The Australian Capital Territory’s chief minister, Andrew Barr, has declared he hates journalists and is “over” the mainstream media.
The chief minister’s extraordinary assault comes after years of deteriorating relations with the territory’s sole newspaper, the Canberra Times.
Barr has at varied factors refused to take care of its native political reporters, expressed certainty about its imminent demise and spoken gleefully of cancelling his subscription to what he describes as a “daily rag”.
What passes for a day by day newspaper on this metropolis is a joke
But he appeared to broaden his assault on the mainstream media final week, whereas talking at a personal event for communications specialists.
A recording of his speech was leaked to the Canberra Times.
“I think I’ll begin with some pretty frank statements that may or may not shock some people in the room,” Barr stated.
“I hate journalists. I am over dealing with mainstream media as a form of communication with the people of Canberra. What passes for a daily newspaper in this city is a joke. And it will be only a matter of years before it closes down.”
Barr was articulating his government’s communications technique, which seeks to bypass conventional media and place elevated reliance on direct communication with voters, together with by means of social media.
In current years, the Canberra Times has investigated relationships between government officers and property builders, serving to immediate the institution of an area anti-corruption and integrity fee.
Its scrutiny of Canberra’s mild rail undertaking within the lead-up to the 2016 election additionally infuriated the Barr government, which believed the protection was one-sided.
Anthony Whealy, a former NSW supreme court docket justice and chair of Transparency International, described the feedback as “very concerning”.
“In a democratic country, once you shut down, muzzle or sideline the media, then I think you pave the way for corruption and maladministration to flourish,” Whealy informed Guardian Australia.
“We’re not a country in which that sort of thing happens. But you see it happening in China, in Russia, in Turkey, where there’s not a free press at all. This is just a tip of an iceberg that we’ve got to be very cautious about.”
The chief minister has not responded to an interview request from Guardian Australia. But a spokesman informed Fairfax that Barr was attempting to inspire the communications specialists to assume in a different way about getting their message out.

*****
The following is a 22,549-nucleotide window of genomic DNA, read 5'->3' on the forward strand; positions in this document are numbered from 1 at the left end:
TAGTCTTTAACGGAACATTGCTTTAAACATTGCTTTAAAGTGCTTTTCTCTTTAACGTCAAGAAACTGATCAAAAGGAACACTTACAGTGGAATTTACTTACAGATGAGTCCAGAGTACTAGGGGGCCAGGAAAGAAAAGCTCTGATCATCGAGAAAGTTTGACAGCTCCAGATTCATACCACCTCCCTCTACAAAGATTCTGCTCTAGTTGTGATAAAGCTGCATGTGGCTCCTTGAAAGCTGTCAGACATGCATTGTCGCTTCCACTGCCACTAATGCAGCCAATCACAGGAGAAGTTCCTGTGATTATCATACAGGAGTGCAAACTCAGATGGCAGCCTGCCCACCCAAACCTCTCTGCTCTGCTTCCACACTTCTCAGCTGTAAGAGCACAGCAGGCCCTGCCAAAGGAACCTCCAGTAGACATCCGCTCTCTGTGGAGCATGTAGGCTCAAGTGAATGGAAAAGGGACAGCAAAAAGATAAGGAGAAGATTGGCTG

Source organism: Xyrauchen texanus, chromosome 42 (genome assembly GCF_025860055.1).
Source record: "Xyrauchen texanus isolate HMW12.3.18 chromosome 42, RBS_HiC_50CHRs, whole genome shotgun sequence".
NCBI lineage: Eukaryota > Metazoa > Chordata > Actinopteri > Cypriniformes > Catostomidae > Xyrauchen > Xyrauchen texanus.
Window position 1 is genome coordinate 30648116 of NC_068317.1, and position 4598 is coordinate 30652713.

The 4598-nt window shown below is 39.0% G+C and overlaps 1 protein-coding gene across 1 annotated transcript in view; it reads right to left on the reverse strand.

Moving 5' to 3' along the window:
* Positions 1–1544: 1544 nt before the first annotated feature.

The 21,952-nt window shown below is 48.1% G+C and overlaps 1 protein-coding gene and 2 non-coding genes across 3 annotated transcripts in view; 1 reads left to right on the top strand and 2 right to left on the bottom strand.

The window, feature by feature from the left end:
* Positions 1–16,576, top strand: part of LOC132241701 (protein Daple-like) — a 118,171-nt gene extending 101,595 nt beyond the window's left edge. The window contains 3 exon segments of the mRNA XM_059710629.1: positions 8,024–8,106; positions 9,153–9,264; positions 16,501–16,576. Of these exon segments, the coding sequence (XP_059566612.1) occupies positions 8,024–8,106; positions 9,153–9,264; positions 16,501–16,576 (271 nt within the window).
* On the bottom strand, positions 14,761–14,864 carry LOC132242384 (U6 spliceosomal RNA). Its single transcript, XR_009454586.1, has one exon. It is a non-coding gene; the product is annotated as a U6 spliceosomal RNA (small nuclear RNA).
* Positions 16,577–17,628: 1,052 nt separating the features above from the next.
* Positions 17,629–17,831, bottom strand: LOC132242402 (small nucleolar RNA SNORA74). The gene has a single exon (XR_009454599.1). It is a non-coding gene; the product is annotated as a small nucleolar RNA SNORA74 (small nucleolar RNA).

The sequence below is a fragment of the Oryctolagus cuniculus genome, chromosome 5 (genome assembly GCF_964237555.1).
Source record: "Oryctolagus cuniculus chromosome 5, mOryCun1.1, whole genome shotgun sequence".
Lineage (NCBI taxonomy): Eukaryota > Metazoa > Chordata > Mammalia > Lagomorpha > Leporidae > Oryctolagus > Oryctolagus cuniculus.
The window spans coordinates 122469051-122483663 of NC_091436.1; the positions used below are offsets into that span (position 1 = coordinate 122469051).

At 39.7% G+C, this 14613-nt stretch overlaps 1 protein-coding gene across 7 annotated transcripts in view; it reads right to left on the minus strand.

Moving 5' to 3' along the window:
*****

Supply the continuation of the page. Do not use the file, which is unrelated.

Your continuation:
“The chief minister was challenging communications professionals to challenge us, inspire us and go beyond the ordinary and think of new ways to reach our diverse community, given the decline of the traditional media,” he stated.
A spokesman for Fairfax Media, which owns the Canberra Times, stated individuals who are held to account by the media “often find it not to their liking”.
“It is worth remembering the profound words of the United States supreme court in its landmark decision on media freedom to report – for the protection of ‘the governed not the governors’,” the spokesman stated.
The paper has, most of the time, editorialised in help of Labor governments throughout ACT elections. The 2016 election was a notable exception.
One of the extra memorable current assaults by Barr on the Canberra Times passed off in 2016, when the then opposition chief, Jeremy Hanson, questioned Barr over a “smell” that hung round his government. Hanson cited the paper’s reporting.
“I reject most of the assertions in your question, and I think most of them pertain to the tired old opposition leader … [and] a tired old journalism outfit that is in a decaying … form in terms of readership and interest,” Barr responded.
The feedback in flip prompted a withering response from the previous Canberra Times editor Jack Waterford. “Barr’s model of modern government is decaying and out of date, and he has not adapted to the times or to circumstance. I expect this news organisation will be around, in its multiple forms, as he goes out the door.”